Tell Google: Shut down Sensorvault
Imagine being at a social justice rally, when a crime happens a mile or two away. Now you and the thousands of people who attended are suspects. And guess who turned you in: Google.
Google knows where you are right now, even if location tracking on your Google apps is turned off. Worse, the company is handing over your location information to law enforcement agencies.1
This is a gross breach of privacy and it needs to stop immediately. It's time we expose and hold Google accountable for collaborating with law enforcement and secretly surveilling people's activities through its dangerous Sensorvault program.
Tell Google: Stop the surveillance. Shutdown Sensorvault.
You don't have to be involved in a crime to be targeted by the police when you're in the vicinity of a crime. Google's Sensorvault stores your minute-by-minute travel via the Google apps on your mobile phone. One chief of police even boasted that Google can go beyond just a single location to show your "pattern of life."2
For almost 10 years, Sensorvault and its use by law enforcement was a well-kept secret until the New York Times exposed Google's operation.
The tech company says you can "pause" the location history setting on your phone, but that simply is not true. Some Google apps will still automatically time- and location-stamp your whereabouts without your explicit consent. 3
Data privacy is an issue that affects us all, but people of color, undocumented people and LGBTQ+ people are at an even higher risk when law enforcement gets involved. Google storing location data is as much of a privacy issue as it is a human rights issue. If Google's Sensorvault continues to run, communities who are already over-policed can be unjustly targeted, faster. This means more deportations and family separations, more violence against black bodies, and more gender and sexuality criminalization.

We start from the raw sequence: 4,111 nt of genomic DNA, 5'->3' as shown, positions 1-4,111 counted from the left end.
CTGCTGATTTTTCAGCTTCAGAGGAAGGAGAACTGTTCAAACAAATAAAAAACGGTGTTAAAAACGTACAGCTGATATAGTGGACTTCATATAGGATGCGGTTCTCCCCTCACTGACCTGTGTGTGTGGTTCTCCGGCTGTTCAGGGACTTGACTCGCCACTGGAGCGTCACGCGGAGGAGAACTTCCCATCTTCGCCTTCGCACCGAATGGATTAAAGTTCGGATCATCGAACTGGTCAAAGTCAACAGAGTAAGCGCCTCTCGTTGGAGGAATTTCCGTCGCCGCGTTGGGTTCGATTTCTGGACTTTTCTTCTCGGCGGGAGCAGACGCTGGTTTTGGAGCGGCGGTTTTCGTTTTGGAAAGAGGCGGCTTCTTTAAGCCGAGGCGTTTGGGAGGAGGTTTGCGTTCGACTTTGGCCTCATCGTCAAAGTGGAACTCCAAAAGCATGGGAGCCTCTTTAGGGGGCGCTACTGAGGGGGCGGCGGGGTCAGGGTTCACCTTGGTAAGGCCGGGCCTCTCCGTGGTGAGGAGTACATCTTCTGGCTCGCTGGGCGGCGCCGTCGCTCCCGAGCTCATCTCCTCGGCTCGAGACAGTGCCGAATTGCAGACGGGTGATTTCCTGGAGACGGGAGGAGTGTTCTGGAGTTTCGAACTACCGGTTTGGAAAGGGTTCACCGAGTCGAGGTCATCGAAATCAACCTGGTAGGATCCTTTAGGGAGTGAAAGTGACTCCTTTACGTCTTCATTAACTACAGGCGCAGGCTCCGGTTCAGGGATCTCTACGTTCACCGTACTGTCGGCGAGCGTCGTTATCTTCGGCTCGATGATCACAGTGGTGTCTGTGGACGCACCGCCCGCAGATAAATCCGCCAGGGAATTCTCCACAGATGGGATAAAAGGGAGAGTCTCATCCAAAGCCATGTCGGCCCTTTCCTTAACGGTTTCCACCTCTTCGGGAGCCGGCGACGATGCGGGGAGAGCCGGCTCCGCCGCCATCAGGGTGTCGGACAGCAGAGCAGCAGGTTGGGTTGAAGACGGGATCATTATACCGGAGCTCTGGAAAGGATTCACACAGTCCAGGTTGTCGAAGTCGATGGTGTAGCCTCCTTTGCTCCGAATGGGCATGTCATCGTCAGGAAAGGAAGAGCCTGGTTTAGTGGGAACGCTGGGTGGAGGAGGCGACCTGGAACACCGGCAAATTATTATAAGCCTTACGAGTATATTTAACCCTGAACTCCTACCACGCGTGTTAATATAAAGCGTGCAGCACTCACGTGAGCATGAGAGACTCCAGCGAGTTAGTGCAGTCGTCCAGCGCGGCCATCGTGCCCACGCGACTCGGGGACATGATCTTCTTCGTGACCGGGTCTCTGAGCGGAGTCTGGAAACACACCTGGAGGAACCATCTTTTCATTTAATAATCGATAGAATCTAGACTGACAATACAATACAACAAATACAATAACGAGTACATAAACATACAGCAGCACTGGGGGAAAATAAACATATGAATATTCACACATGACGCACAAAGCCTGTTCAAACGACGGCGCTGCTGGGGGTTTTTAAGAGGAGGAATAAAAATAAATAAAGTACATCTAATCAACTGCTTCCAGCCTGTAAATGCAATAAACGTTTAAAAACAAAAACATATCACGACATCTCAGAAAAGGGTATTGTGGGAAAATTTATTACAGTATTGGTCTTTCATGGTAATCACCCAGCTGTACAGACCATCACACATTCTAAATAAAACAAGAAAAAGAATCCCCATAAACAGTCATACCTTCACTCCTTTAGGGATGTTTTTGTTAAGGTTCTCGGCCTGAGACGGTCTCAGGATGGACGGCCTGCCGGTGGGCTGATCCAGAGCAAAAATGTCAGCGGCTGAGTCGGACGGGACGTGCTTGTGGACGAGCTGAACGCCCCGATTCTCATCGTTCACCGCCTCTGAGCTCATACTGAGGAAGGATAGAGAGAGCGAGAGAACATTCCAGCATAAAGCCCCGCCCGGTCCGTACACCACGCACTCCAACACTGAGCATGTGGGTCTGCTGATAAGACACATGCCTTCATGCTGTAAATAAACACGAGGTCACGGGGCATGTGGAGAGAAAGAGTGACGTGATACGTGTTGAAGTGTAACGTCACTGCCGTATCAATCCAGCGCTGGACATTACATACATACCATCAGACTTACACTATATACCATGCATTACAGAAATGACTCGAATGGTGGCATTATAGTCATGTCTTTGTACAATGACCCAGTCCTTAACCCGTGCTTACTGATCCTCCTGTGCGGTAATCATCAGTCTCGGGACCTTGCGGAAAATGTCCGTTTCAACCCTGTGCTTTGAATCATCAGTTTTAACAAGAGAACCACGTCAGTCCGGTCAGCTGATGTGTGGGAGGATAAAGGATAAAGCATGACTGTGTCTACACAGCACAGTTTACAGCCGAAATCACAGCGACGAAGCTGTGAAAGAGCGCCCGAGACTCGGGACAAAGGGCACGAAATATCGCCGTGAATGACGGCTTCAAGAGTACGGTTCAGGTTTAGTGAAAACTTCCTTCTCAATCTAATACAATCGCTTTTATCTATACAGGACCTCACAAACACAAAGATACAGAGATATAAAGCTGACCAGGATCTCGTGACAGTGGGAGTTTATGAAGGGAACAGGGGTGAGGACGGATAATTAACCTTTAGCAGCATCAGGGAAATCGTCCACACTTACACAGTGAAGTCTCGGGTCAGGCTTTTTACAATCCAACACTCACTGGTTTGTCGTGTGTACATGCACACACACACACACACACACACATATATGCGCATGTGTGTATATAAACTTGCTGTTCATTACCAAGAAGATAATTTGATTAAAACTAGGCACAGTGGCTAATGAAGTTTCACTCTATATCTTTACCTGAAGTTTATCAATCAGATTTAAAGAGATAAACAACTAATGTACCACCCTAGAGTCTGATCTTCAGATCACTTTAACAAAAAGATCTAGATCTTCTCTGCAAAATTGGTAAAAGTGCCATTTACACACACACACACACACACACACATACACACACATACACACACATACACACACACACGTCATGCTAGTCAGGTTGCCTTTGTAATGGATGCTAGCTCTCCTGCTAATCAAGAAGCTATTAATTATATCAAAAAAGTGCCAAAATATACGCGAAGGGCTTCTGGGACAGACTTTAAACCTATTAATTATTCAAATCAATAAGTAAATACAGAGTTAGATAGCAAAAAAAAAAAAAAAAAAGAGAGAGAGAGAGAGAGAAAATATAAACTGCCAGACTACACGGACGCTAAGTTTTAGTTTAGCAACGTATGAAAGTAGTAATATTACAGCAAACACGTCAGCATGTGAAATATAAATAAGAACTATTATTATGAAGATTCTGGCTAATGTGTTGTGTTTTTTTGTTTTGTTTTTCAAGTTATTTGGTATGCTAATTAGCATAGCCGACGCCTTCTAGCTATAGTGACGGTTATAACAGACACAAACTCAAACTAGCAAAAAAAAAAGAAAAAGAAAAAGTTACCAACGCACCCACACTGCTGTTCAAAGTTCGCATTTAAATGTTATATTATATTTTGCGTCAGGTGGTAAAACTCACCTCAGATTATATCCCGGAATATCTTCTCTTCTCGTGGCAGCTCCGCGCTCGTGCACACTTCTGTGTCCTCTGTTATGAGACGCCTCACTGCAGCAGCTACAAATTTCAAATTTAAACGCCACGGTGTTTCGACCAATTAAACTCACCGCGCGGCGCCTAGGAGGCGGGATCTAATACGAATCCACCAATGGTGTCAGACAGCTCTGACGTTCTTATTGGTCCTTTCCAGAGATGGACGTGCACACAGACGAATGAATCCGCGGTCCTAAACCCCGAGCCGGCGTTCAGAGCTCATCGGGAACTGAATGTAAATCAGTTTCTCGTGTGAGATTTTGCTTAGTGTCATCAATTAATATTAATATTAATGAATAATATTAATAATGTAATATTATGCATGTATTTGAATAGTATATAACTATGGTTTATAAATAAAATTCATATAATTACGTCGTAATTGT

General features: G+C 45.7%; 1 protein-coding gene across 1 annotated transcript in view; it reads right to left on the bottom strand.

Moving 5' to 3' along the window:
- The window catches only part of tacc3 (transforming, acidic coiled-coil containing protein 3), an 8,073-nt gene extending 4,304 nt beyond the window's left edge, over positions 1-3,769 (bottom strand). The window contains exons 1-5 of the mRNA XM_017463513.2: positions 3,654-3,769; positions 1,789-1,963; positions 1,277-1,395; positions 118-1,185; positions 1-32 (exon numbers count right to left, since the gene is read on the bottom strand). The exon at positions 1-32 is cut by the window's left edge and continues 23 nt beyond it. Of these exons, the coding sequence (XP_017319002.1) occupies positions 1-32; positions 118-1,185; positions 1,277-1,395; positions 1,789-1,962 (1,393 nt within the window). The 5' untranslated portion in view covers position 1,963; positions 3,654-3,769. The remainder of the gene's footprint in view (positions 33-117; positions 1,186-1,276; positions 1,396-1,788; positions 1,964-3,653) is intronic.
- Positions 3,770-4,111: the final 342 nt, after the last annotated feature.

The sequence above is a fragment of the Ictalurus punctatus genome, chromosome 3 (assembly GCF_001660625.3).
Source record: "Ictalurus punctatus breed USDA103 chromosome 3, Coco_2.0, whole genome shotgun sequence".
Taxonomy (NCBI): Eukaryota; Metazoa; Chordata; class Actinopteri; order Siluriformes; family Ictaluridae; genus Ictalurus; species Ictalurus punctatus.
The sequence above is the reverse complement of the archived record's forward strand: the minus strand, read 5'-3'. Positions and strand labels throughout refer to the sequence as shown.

Once Google hands over people's data to the police, there's no transparency and virtually no limit to what officers can do with that information. Even the government is skeptical of Google's data storing practices. In April, members of the House Energy and Commerce Committee publicly called for answers from Google's CEO on Sensorvault. However, Google provided no answers, and the committee failed to follow-up.4
We cannot let this stand. The time is now to take back our data privacy.
- Jennifer Valentino-DeVries, "Tracking Phones, Google Is a Dragnet for the Police," The New York Times, April 13, 2019.
- Jennifer Lynch, "Google's Sensorvault Can Tell Police Where You've Been," Electronic Frontier Foundation, April 18, 2019.
- Ryan Nakashima, "AP Exclusive: Google tracks your movements, like it or not," Associated Press, August 13, 2018.
- Juliegrace Brufke, "Congress has questions for Google's 'Sensorvault,'" The Hill, April 24, 2019.